Navy pointed out that earlier in the council meeting during a work session over the Facilities Use Plan, council had talked about the importance of the many nonprofits in town and praised their value to the community. “I would suggest you revisit the resolution that deals with this new policy. Like it says in the Community Compass, don’t be afraid to try new things, but if it doesn’t work, learn from it and adjust. Take another look and help the nonprofits that provide incredible service to the town,” she suggested. She also proposed that a nonprofit organization in a town space that has been a good tenant and is up to date with rent not be given a termination notice or be left to secure their space via a lottery every few years.

In answer to Mayor Ian Billick’s question about HCCA’s budget, Reich explained that their overall budget is about $300,000, so the rent increase would be about 5% of the budget. Billick suggested that council move ahead with the proposed lease with the rent increase, but engage in a “rich” conversation about adjusting the policy after the Facilities Use Plan is completed later this summer.

“We originally changed the policy to try and address the maintenance gap,” explained councilmember Chris Haver. “We were having to take care of the buildings and it was getting expensive, so we made the decision to try to close the gap of what was being paid and what we were putting in to maintain the spaces. The costs of maintaining the spaces continue to grow so the idea is that the money from the rent increase goes back to those needs.”

MacDonald reminded the council that they had instructed staff to increase rental rates to reflect the market but try to keep them below what was available on the open market for nonprofits. She said that free market rents are about $5 per square foot per month and the new increase would get to about $3 per square foot per month in the three years. She said the council had talked about increasing the funds in the town grant process so that if a nonprofit was having a hard time with rent, it could request a subsidy.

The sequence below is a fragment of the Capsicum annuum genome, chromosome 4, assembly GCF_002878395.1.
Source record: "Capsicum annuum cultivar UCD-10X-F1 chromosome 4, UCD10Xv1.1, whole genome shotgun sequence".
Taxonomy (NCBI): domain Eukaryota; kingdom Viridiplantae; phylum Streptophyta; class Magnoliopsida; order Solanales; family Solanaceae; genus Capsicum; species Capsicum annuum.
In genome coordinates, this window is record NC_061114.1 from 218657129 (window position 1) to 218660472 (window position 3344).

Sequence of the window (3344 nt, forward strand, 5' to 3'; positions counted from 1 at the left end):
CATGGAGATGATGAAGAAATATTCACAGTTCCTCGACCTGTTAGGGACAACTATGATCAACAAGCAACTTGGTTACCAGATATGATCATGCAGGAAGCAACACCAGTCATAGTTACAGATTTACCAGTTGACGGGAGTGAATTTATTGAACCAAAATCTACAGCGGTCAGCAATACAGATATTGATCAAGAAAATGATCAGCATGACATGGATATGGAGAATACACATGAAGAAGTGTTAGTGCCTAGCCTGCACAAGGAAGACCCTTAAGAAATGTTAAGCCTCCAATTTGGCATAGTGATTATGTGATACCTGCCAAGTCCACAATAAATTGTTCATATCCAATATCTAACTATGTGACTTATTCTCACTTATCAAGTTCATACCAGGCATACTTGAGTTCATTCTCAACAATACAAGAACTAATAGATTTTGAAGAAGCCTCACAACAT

“Can nonprofits survive if they have to pay rents closer to the market rate?” asked councilmember Mallika Magner.

“It’s tough. We made a tough decision, but we needed to do it given the increased maintenance costs,” said councilmember Jason MacMillan.

“As everything in Crested Butte gets more expensive, what is the impact in the vitality of town if nonprofits can’t afford to be here,” Magner asked.

“I would be happy to discuss the full implications,” said councilmember Gabi Prochaska. “It is a big increase for a nonprofit. The HCCA increase is about 250%. I’m proud the town supports nonprofits.”

“It’s an interesting question. Do we increase the grant program to help address the issue?” asked Haver.

“It is fair to say the town supports a lot of nonprofits,” said Billick. “We can relook at how we support them after the Facilities Use Master Plan approval this summer so we should revisit this in 2023. It is a rich conversation.”

The council will look at approving the specific HCCA lease at the May 15 meeting with the idea it will revisit the overall policy sometime later this year.